Shortage

Foam shortage affecting furniture, automotive industries | Business

TUPELO • A shortage of the chemicals used to make foam has caused a ripple effect across the furniture industry, but it isn’t alone in trying to deal with the growing problem.

The automotive industry also is affected, as foam is used for the seating inside vehicles.

The foam shortage in the furniture industry has been an issue since the fall but has been exacerbated by the recent deep freeze in Texas and Louisiana, where most of the chemicals are produced for foam.

“We’re working four days per week to try to deal with the shortage,” said Jim Sneed, CEO of Affordable Furniture in Randolph. The 300-employee plant, like so many others, can’t build furniture if it can’t get foam.

Other companies are taking entire weeks off work, or working every other week, adjusting schedules along the way to deal with the shortage.

“We started seeing shortages in November or

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Porsche CEO warns of ‘very serious’ global chip shortage

Porsche’s chief executive warned on Monday that the German luxury automaker’s daily operations could be affected over the coming months by a “very serious” global semiconductor shortage.

“The semiconductor topic is a very serious one because the whole industry is affected because of the big demand of consumer electronics and the faster return of the automotive sector,” Oliver Blume, chief executive of Porsche, told CNBC’s “Squawk Box Europe” on Monday.

“We could be affected every day, so we watch very deeply (over) the next days and months what we can do. We have to relax short term and look for measures long term.”

His comments come after a sudden upsurge in global car sales late last year coincided with a shortfall of essential chip components. The supply shortages brought assembly lines of the chip-reliant car industry to a standstill and halted the production of hundreds of thousands of vehicles worldwide.

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How Covid led to a $60 billion global chip shortage for automakers

This photo shows Ford 2018 and 2019 F-150 trucks on the assembly line at the Ford Motor Company’s Rouge Complex on September 27, 2018 in Dearborn, Michigan.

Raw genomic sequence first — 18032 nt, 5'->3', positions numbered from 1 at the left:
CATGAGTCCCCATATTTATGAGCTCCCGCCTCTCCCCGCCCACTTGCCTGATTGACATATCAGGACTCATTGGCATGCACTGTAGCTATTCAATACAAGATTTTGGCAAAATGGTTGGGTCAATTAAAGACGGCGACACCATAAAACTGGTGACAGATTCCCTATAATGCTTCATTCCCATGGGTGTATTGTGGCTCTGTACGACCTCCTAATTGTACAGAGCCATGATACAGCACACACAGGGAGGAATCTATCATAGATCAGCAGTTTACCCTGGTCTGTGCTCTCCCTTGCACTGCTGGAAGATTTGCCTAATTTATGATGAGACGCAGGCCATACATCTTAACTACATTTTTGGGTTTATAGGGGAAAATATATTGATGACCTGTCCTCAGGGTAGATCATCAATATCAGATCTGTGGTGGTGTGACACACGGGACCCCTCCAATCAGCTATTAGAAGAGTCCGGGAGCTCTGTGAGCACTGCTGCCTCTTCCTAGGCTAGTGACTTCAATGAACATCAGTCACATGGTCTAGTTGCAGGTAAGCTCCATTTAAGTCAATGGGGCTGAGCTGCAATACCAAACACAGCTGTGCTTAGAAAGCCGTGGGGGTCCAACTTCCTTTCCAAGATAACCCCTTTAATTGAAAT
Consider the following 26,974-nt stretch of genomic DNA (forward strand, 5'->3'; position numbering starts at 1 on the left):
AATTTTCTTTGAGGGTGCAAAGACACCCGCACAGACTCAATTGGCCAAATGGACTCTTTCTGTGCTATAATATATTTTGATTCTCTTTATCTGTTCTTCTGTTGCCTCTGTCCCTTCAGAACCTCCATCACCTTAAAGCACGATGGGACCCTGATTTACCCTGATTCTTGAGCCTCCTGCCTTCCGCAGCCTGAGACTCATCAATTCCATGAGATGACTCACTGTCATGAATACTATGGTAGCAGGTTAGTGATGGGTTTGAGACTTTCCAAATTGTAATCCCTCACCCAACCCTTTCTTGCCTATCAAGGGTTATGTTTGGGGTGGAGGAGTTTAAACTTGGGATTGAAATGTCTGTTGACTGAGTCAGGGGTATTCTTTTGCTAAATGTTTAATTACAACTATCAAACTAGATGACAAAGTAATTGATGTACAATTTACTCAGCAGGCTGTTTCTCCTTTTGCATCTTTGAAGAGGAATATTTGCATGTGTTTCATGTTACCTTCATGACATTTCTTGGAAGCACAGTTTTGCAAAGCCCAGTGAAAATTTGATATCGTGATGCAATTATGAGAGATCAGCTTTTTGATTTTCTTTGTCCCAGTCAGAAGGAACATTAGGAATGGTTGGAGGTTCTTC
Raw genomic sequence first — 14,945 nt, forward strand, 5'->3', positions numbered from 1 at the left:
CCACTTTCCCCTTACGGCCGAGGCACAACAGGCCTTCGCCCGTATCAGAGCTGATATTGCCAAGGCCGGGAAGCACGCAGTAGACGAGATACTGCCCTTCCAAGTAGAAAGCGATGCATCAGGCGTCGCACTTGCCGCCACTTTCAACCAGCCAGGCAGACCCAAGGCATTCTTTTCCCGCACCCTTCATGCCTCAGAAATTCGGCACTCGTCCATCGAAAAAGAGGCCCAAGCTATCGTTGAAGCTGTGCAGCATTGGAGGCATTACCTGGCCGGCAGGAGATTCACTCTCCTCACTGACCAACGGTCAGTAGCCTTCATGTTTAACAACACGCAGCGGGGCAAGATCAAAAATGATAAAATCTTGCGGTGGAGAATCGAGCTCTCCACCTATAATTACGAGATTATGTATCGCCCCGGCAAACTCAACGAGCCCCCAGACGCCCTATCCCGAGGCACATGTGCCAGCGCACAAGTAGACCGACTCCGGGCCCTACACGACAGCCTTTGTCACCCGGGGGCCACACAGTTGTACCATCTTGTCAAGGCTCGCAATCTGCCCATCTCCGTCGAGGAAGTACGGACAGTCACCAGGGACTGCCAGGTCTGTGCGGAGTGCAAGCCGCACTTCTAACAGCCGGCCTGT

Jeff Kowalsky | AFP | Getty Images

Automakers across the globe are expected to lose billions of dollars in earnings this year due to a shortage of semiconductor chips, a situation that’s expected to worsen as companies battle for supplies of the critical parts.

Consulting firm AlixPartners expects the shortage will cut $60.6 billion in revenue from the global automotive industry this year. That conservative estimate includes the entire supply chain — from dealers and automakers to large tier-1 suppliers and their smaller counterparts, according to Dan Hearsch, a managing director in the New York-based firm’s automotive and industrial practice.

“All the way up and down the supply chain, everybody is out some portion of money,” he said. “This could be 10% of

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Nissan lowers sales forecast, acknowledges chip shortage disruption

This photo, taken in the U.K. on December 18, 2020, shows the back of a Nissan Leaf electric vehicle.

Ian Forsyth | Bloomberg | Getty Images

The CEO of Nissan reaffirmed the importance of electric vehicles to the carmaker’s future on Tuesday, telling CNBC that his company would be “building (on) our strengths to electrify 100% of our all-new vehicle offering from the early 2030s in key markets.”

Makoto Uchida’s comments echo an announcement made by Nissan at the end of January, when the firm said the Japanese, European, U.S. and Chinese markets would be the focus of its electrification goal for new vehicles.

In his interview with CNBC’s “Street Signs Europe,” Uchida also addressed the global shortage of semiconductors affecting the automotive industry, stating that it had “impacted our domestic and our overseas production.”

An increased demand for gadgets and electronic devices during the coronavirus pandemic has contributed to

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